The Company owns the following facilities located in Jinhua Industrial Park, Jinhua City, Zhejiang Province, China. The table below lists the primary facilities and the status of each facility as of December 31, 2019:

 

  Area   
Description (square meters)  Status
Factories  93,979  Fully operational
Sales Center  3,130  Fully operational
Test Center  2,220  Fully operational
Staff quarters  8,090  Fully operational
Canteen  2,602  Fully operational

 

As of December 31, 2019, the net book value of Zhejiang Jinhua Industrial Park’s property, plant and equipment pledged as collateral for the Company’s bank loans were $ 6,484,497. As a result of the Land Repurchase discussed above, the Company has sold its land use rights in Jinhua Industrial Park and the real properties on such land to the local government. Pursuant to the Repurchase Agreement, the Company will need to deliver a vacated land to the local government before November 30, 2020. In addition, part of the local government’s first payment will be used to pay off the bank loans and consequently, to remove the liens on these properties.

 

17

 

 

Yongkang City, Zhejiang

 

The Company owns the following facilities located in Yongkang City, Zhejiang Province, China. The table below lists the primary facilities and the status of each facility:

 

  Area   
Description (square meters)  Status
Office  1,301  Fully operational
Factories  4,457  Fully operational
Warehouse  341  Fully operational
Multi-purpose room  480  Fully operational

 

Haikou City, Hainan

 

In December 2015, the Company signed an investment contract with Haikou State High Technology Industry Development Zone to build up the EV production facility in Haikou City to an annual production of 100,000 EV products. Currently, the Hainan facility’s main project including manufacturing plant and office, main manufacturing equipment and facilities has been completed.

 

  Area   
Description (square meters)  Status
Factories  196,000* Completed

 

*Estimate number based on investment agreement signed with local government as the land certificate is in the process of application.

 

Item 3.Legal Proceedings.

 

From time to time, the Company is involved in legal matters arising in the ordinary course of business. Except as set forth in Note 24 - COMMITMENTS AND CONTINGENCIES under Item 8 Notes to Consolidated Financial Statements, our management is currently not aware of any legal matters or pending litigation that would have a significant effect on the Company’s results of operation of financial statements. For the detailed discussion of our legal proceedings, please refer to Note 24 - COMMITMENTS AND CONTINGENCIES under Item 8 Notes to Consolidated Financial Statements, which is incorporated by reference herein.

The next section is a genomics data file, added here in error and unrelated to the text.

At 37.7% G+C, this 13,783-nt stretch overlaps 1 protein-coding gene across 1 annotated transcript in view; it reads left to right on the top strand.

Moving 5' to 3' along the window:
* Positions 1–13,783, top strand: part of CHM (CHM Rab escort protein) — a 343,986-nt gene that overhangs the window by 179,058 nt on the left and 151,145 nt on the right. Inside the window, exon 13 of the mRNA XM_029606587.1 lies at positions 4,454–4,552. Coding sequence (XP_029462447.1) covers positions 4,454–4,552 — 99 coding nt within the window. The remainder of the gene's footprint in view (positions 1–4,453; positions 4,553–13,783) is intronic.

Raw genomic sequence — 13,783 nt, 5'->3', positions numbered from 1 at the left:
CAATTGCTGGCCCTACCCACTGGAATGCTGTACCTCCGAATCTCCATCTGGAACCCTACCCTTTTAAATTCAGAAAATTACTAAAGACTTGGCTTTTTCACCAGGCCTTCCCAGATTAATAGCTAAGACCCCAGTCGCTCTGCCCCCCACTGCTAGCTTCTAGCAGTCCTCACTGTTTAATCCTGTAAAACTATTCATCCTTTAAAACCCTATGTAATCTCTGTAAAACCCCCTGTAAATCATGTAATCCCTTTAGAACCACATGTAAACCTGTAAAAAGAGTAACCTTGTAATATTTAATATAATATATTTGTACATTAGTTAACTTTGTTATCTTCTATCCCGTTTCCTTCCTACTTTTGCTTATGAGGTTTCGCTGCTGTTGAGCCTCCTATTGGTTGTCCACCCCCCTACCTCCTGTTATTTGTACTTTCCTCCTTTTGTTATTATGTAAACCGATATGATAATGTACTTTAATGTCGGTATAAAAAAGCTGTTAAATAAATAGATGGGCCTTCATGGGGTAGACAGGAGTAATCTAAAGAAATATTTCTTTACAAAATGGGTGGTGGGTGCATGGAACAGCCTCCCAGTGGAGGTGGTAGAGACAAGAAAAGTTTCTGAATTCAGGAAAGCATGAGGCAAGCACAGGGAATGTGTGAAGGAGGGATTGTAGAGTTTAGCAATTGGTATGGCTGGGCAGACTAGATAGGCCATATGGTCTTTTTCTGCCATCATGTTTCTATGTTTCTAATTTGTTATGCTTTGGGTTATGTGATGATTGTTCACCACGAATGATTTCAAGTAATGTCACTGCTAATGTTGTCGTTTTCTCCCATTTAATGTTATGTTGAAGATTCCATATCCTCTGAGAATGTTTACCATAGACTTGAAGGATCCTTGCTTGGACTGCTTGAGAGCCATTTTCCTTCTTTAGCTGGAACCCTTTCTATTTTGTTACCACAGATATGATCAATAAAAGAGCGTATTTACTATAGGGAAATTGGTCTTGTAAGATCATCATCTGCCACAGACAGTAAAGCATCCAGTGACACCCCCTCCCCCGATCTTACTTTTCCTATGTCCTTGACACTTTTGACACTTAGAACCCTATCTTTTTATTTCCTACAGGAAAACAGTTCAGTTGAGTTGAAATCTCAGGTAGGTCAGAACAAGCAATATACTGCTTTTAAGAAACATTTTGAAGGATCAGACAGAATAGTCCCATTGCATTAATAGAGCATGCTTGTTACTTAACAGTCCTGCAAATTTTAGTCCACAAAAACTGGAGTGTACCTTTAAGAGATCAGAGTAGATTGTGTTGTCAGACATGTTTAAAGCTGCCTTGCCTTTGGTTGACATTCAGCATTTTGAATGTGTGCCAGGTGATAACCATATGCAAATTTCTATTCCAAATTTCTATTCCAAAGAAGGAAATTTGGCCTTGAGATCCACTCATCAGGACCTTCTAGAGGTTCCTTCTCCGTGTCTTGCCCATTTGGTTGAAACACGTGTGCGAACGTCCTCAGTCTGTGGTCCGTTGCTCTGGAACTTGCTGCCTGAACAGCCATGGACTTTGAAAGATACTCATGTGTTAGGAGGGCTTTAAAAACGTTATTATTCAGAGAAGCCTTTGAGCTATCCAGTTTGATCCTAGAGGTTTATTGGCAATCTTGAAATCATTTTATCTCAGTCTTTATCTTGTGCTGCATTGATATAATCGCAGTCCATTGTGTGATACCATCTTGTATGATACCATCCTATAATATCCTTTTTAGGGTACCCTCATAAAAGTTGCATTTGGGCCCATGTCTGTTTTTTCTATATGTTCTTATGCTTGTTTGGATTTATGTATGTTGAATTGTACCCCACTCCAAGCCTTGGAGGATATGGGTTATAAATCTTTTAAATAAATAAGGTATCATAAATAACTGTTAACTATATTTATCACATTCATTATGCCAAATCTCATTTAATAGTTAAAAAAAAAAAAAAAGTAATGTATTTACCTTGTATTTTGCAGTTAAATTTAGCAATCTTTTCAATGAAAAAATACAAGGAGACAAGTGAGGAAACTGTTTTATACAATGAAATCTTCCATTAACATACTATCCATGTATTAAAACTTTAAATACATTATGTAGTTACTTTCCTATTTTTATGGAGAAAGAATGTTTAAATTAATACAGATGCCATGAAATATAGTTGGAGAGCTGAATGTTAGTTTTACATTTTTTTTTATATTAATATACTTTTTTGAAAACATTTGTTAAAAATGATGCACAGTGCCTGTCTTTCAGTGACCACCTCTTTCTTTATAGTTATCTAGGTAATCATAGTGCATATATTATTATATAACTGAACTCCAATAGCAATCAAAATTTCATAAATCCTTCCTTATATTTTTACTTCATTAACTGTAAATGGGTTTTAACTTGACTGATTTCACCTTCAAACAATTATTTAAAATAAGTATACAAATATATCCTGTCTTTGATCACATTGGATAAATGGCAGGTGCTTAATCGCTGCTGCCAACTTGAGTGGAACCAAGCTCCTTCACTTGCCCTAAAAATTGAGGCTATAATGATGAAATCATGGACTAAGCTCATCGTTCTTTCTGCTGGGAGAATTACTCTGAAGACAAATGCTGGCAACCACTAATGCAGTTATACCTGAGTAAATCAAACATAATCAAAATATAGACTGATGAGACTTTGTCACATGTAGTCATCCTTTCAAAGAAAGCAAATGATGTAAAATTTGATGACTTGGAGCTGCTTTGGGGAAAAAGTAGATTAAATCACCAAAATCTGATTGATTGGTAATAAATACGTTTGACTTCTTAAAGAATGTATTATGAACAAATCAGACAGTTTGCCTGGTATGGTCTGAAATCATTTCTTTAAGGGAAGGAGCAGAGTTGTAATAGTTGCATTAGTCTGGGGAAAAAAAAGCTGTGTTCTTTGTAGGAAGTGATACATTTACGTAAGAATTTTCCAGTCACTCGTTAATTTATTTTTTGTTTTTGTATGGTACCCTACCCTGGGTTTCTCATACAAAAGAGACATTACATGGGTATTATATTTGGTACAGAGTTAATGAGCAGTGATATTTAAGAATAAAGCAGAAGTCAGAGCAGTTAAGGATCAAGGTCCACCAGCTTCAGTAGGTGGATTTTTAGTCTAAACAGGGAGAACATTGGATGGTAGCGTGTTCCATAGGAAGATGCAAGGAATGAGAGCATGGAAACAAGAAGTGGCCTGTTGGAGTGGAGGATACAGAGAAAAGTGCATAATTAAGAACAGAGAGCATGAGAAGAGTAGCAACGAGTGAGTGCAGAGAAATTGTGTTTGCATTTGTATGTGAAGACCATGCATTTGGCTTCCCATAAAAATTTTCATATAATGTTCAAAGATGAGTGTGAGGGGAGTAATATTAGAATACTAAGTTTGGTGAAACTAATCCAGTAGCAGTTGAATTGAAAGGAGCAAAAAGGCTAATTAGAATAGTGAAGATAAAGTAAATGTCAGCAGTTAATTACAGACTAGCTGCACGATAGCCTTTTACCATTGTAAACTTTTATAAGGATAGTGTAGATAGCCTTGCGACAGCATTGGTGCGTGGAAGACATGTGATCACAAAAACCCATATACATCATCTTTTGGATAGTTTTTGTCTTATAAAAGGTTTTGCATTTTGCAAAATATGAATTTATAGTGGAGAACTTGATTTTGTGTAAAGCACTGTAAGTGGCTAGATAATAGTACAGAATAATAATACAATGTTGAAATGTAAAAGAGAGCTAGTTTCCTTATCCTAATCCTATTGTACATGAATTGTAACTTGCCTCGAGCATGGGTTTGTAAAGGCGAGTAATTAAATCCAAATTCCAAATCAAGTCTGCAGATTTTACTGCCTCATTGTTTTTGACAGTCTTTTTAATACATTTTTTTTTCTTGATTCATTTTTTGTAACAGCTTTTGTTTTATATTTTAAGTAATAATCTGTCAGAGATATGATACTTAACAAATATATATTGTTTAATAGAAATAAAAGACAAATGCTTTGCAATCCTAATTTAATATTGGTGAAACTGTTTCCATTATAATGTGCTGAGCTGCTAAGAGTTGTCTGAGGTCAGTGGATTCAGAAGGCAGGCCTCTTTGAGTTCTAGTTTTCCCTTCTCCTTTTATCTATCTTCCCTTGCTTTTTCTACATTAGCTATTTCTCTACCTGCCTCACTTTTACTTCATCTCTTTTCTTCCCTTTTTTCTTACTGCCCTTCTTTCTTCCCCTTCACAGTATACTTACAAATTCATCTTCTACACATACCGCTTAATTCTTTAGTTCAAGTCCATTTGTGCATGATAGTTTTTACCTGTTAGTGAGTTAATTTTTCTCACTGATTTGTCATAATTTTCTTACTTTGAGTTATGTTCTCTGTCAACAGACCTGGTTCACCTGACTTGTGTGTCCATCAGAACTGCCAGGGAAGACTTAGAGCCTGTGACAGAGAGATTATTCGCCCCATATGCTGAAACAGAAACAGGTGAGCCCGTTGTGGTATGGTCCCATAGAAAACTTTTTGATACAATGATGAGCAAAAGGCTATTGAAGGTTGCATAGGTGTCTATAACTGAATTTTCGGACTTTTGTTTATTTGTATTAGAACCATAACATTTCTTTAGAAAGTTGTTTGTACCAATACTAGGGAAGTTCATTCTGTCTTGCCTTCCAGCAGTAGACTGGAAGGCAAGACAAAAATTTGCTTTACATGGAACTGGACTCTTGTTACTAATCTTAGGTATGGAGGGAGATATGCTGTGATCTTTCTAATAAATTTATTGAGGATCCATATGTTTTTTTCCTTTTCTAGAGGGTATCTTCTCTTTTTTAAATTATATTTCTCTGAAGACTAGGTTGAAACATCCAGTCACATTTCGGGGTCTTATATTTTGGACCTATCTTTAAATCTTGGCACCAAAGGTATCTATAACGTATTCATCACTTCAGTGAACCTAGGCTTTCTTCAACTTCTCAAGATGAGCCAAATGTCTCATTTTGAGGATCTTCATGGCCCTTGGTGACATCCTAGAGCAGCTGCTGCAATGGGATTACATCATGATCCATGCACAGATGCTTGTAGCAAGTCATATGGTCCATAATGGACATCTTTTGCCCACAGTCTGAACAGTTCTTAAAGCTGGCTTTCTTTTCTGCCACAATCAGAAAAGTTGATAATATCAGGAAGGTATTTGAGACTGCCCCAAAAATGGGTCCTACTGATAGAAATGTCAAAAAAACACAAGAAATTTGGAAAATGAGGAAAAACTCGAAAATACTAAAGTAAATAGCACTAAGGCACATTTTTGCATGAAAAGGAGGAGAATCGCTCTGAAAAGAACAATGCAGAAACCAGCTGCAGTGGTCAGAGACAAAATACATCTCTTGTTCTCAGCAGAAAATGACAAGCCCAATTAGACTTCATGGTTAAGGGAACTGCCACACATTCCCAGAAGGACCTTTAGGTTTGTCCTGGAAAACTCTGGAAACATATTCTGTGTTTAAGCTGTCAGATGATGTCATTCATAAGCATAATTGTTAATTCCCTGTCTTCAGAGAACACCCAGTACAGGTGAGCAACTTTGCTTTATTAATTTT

Other than the above described legal proceedings, the Company is not aware of any other legal matters in which any director, officer, or any owner of record or beneficial owner of more than five percent of any class of voting securities of the Company, or any affiliate of any such director, officer, affiliate of the Company, or security holder, is a party adverse to the Company or has a material adverse interest to the Company. No provision has been made in the consolidated financial statements for the above contingencies.

 

Item 4.Mine Safety Disclosures.

 

Not applicable.

 

18

 

 

PART II

 

Item 5.Market for Registrant’s Common Equity, Related Stockholder Matters and Issuer Purchases of Equity Securities.

 

Market Information

 

On January 2, 2014, our common stock began trading on the NASDAQ Global Select Market under the symbol “KNDI”.

 

Holders of Common Stock

 

As of April 23, 2020, there were 23 shareholders of record of our common stock. This does not include all beneficial holders who hold shares through their brokerage accounts.

 

Dividends